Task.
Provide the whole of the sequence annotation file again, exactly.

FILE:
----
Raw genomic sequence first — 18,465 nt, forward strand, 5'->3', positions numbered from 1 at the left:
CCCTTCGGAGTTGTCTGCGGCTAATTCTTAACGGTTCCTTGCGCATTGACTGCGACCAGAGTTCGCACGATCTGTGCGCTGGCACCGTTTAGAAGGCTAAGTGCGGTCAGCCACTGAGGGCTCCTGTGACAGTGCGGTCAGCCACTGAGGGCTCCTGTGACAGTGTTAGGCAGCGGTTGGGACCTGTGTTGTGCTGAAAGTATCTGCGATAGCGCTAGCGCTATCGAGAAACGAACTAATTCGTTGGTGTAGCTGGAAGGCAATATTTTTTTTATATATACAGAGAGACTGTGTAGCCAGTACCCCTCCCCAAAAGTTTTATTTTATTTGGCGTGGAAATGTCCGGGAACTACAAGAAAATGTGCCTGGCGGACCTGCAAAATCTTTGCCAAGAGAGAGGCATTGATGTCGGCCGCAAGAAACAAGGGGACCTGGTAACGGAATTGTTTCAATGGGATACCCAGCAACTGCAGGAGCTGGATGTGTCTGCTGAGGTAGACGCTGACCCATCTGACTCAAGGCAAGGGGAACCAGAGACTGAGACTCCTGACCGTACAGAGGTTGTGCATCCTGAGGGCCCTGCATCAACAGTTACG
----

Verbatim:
Raw genomic sequence first — 18,465 nt, forward strand, 5'->3', positions numbered from 1 at the left:
CCCTTCGGAGTTGTCTGCGGCTAATTCTTAACGGTTCCTTGCGCATTGACTGCGACCAGAGTTCGCACGATCTGTGCGCTGGCACCGTTTAGAAGGCTAAGTGCGGTCAGCCACTGAGGGCTCCTGTGACAGTGCGGTCAGCCACTGAGGGCTCCTGTGACAGTGTTAGGCAGCGGTTGGGACCTGTGTTGTGCTGAAAGTATCTGCGATAGCGCTAGCGCTATCGAGAAACGAACTAATTCGTTGGTGTAGCTGGAAGGCAATATTTTTTTTATATATACAGAGAGACTGTGTAGCCAGTACCCCTCCCCAAAAGTTTTATTTTATTTGGCGTGGAAATGTCCGGGAACTACAAGAAAATGTGCCTGGCGGACCTGCAAAATCTTTGCCAAGAGAGAGGCATTGATGTCGGCCGCAAGAAACAAGGGGACCTGGTAACGGAATTGTTTCAATGGGATACCCAGCAACTGCAGGAGCTGGATGTGTCTGCTGAGGTAGACGCTGACCCATCTGACTCAAGGCAAGGGGAACCAGAGACTGAGACTCCTGACCGTACAGAGGTTGTGCATCCTGAGGGCCCTGCATCAACAGTTACG